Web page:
I have to admit that I was getting a bit hacked off with civilians and their interviewing processes. I knew that at Biggen Hill there were all sorts of psychologists and behavioural scientists involved in building their interview process, now in civvy street I was finding that almost any old man jack could set up and interview people although the whole process of gaining employment was becoming more professional. Sorry, the process was not becoming more professional; people were pretending that it was more professional. Seventeen year old career advisors and so called recruitment professionals would actually score below social workers on my scale and that takes some doing. However, and if you are a social worker or even thinking of becoming a social worker, you will be pleased because I found a social worker who was not just capable but who I eventually came to respect and admire. Jan, the boss of Natural Breaks, had been a social worker but now led this motley crew of support staff at Natural Breaks.
I still didn’t think much of their interview process which I of course passed, was asked to wait, and was then taken in to another office where I faced three people. I was well aware of how unprofessional most civilian interview processes were. In fact many of us, ex-military, knew that success or failure could come down to how well your shoes were polished. I remember once watching a documentary about garbage collectors in Manchester, bin men. There were two or three vacancies and we followed the appropriate manager placing the advert in the evening newspaper. The following week he was sat at his desk smiling with a huge pile, somewhere in the region of two thousand applications, for the three jobs. He began his selection process without even opening the envelopes. He threw away any application that had been hand written. If I had taken such a course of action I would have thrown away those applications that had been typed, but ever since that programme I was very wary when it came to job interviews and the like.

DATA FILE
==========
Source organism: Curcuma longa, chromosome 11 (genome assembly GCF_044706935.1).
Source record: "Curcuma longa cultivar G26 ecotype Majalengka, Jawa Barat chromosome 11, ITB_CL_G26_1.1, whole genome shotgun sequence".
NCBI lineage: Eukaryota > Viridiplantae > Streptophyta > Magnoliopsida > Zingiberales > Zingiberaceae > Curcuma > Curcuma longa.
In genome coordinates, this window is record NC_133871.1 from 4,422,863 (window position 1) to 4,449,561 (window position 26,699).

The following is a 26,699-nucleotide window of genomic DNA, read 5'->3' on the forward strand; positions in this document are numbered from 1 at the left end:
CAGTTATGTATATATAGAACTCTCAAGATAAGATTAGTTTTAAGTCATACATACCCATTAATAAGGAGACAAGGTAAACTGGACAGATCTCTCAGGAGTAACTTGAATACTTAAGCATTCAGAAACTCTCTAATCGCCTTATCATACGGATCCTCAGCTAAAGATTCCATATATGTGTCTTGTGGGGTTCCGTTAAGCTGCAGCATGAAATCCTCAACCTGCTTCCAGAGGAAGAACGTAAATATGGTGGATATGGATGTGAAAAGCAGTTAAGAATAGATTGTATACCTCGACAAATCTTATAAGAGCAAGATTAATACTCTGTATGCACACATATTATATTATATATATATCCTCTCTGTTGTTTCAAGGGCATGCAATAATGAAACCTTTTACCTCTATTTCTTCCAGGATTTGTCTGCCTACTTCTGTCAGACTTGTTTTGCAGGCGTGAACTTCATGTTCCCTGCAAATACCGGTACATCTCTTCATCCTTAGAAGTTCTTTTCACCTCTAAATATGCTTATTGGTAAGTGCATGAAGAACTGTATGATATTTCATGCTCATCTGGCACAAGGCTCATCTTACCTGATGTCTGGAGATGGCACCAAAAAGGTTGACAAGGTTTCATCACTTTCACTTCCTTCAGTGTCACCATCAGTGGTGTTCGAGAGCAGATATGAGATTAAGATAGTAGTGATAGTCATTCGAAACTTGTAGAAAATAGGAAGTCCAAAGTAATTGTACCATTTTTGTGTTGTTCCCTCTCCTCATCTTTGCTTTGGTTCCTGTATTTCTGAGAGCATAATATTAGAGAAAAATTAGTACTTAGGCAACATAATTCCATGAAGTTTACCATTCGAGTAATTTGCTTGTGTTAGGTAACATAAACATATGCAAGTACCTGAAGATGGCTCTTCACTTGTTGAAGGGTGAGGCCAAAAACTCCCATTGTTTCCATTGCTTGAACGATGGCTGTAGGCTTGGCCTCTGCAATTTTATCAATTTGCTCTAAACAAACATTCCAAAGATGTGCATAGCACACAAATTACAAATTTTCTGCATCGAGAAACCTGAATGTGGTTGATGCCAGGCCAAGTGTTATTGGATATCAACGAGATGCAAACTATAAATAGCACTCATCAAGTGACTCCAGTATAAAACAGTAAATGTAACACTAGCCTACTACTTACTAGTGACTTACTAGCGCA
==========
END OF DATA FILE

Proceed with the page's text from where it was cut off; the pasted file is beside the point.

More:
I knew nothing about Natural Breaks, or the work they did, so was quite happy to sit there and answer any question they asked. Most of the questions were designed to fathom your thoughts, or feelings, or attitude, to certain aspects of disability. They suggested to me that I was supporting a young man who had found a part time job at an engineering factory and was starting work the following week. In order to celebrate and wanting to look smart for his new job, the fellow I was supporting wanted to buy a tee shirt with the image of a Teletubby printed on the front. You were with him in a local market when he chose the shirt and you would be with him in the all-male engineering environment the following week when he wanted to wear it. What would you do?
You may think that the question or scenario they present is quite clever and my dismissal of their process not valid. Well yes, it is a clever question and it could be very effective if it were answered honestly. So how many people sit there and answer honestly and how many think what is it that they want me to say, what do they want to hear? There is of course no hard and fast answer no right and wrong, I think I said that I would buy a similar shirt and wear it myself, right or wrong, who knows, at least I wasn’t saying that I would stop him buying the shirt, for now we were getting into the human rights side of things, something that is very common in the field of learning disabilities. The interview went well and they said they would contact me. I left the offices feeling good, the process had been enjoyable; in fact it had been like spending lunchtime in a pub with some strangers although without the beer.
And of course you can’t finish off a day in Liverpool without a drink. I wandered over to my favourite Liverpool pub, The Flanagan’s Apple, and settled in for a pint of the black stuff and a decent bit of craic. Like the rest of Liverpool, The Flanagan’s Apple is dripping with history. It is set in the Mathew Street area with the birthplace of the Beatles in the Cavern Club and the centre of the social scene in Liverpool. It had been a fruit warehouse, a tea room, a drama school and at one point a Beatles museum, they even say it has its own ghost. Some people see it as an over the top, rip off, sort of place with diddly diddly music and hoards of tourists wanting to sample a bit of Ireland. I couldn’t have cared less about the music or the décor, admittedly I hadn’t been in many pubs in Ireland with baths as seats, or bikes hanging from the ceiling, or sheets of music used as wallpaper, the important things were the beer and the people and Flanagan’s had both. All I had to do now was wait, wait and hear from Natural Breaks and wait and hear from all my celebrities and where better to do it that Flanagan’s, so; might as well have another beer while we’re waiting.